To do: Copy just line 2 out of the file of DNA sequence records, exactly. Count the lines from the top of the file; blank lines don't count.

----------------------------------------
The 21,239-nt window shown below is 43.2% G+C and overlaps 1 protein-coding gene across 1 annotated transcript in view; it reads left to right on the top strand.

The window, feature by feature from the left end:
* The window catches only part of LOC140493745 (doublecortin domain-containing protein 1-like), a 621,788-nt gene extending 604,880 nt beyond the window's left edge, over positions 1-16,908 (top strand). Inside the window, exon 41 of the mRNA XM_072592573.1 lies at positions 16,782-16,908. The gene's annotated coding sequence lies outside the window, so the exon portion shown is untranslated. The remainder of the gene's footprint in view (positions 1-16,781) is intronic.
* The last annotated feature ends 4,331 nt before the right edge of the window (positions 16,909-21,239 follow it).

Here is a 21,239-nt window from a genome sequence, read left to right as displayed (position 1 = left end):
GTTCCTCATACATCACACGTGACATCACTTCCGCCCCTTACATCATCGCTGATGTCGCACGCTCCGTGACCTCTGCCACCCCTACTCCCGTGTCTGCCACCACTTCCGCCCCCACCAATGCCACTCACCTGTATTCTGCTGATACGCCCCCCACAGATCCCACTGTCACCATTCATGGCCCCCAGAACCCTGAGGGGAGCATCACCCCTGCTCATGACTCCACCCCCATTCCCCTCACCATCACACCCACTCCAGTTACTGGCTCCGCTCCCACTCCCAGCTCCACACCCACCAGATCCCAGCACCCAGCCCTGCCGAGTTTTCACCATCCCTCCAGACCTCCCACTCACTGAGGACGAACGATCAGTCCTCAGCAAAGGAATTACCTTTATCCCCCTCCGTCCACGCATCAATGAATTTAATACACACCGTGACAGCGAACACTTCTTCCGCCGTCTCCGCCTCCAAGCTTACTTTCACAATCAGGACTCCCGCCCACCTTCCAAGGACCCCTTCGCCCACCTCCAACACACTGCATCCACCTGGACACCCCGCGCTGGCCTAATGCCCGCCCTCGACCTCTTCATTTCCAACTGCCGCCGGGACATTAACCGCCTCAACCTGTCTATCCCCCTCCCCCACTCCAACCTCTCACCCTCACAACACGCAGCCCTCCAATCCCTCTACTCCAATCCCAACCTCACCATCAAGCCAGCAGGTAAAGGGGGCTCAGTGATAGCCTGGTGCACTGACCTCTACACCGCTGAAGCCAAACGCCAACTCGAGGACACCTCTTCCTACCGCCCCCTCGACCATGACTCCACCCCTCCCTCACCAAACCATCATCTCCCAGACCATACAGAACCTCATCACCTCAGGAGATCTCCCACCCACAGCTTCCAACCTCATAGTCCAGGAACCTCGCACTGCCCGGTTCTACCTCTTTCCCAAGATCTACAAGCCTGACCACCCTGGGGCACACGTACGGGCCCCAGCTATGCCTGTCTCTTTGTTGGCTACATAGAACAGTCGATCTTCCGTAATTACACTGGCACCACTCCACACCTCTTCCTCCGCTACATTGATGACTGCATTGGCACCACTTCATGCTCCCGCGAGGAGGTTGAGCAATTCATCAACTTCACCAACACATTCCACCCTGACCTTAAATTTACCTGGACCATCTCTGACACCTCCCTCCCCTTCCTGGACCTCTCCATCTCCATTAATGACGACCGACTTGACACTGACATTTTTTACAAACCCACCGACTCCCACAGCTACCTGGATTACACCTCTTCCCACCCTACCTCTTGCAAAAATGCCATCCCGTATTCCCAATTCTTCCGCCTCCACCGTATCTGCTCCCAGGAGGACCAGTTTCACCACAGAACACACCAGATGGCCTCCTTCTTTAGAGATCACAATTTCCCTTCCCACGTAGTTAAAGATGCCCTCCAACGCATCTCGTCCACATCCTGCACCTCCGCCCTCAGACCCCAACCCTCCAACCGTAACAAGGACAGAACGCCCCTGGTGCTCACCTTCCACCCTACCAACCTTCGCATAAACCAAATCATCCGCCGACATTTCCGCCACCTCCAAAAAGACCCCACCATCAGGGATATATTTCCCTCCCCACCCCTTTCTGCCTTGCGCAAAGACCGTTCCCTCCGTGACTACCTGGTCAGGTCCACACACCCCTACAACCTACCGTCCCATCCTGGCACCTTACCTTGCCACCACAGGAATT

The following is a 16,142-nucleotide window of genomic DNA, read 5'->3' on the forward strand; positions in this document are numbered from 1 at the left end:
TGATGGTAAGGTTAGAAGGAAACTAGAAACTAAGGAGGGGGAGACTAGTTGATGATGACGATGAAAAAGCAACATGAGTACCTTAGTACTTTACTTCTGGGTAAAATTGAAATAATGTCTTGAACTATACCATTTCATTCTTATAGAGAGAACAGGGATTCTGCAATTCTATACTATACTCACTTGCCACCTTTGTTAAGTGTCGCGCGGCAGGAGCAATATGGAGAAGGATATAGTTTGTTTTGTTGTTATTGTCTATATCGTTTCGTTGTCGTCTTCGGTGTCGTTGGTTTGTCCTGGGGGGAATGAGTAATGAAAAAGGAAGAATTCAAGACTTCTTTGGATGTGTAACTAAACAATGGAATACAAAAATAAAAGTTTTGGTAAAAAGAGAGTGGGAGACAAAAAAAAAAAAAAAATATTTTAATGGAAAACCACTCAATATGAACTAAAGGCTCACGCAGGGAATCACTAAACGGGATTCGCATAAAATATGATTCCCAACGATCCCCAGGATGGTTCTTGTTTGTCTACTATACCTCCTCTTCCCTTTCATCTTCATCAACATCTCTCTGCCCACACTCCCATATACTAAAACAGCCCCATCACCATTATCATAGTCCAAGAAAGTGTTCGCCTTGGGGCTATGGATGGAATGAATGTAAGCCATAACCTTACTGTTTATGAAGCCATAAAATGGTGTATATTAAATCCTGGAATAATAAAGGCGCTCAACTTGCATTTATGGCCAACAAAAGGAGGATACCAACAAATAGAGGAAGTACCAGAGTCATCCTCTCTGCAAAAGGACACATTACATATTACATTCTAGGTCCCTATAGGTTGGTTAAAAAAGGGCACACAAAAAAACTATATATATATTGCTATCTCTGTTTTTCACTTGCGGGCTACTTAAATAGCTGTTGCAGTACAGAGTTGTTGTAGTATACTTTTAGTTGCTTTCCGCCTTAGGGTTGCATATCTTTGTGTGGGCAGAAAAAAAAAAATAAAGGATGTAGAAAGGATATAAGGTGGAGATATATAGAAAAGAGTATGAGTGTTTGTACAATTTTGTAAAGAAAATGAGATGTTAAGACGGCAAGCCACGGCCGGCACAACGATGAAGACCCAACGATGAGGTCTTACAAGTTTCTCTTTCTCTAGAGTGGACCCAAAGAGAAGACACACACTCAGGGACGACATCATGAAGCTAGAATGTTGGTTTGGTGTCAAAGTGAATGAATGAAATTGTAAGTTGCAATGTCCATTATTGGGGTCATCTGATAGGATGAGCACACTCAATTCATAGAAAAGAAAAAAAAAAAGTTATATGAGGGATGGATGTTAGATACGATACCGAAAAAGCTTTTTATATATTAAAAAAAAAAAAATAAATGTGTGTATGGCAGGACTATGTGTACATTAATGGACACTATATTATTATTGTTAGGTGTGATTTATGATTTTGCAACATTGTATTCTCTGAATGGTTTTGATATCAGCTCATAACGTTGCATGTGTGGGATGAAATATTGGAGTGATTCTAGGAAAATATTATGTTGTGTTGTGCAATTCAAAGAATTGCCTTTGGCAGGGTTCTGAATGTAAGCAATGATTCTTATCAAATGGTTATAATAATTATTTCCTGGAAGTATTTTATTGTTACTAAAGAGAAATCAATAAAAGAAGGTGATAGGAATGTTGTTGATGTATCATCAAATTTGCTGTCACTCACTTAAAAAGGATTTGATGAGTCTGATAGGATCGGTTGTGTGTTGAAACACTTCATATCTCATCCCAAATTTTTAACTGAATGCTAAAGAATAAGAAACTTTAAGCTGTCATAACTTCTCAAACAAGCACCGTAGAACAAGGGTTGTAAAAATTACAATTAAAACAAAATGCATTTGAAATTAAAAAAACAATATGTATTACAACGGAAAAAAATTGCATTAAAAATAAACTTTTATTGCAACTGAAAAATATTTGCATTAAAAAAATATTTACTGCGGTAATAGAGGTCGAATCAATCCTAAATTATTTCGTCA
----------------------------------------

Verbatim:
The window, feature by feature from the left end: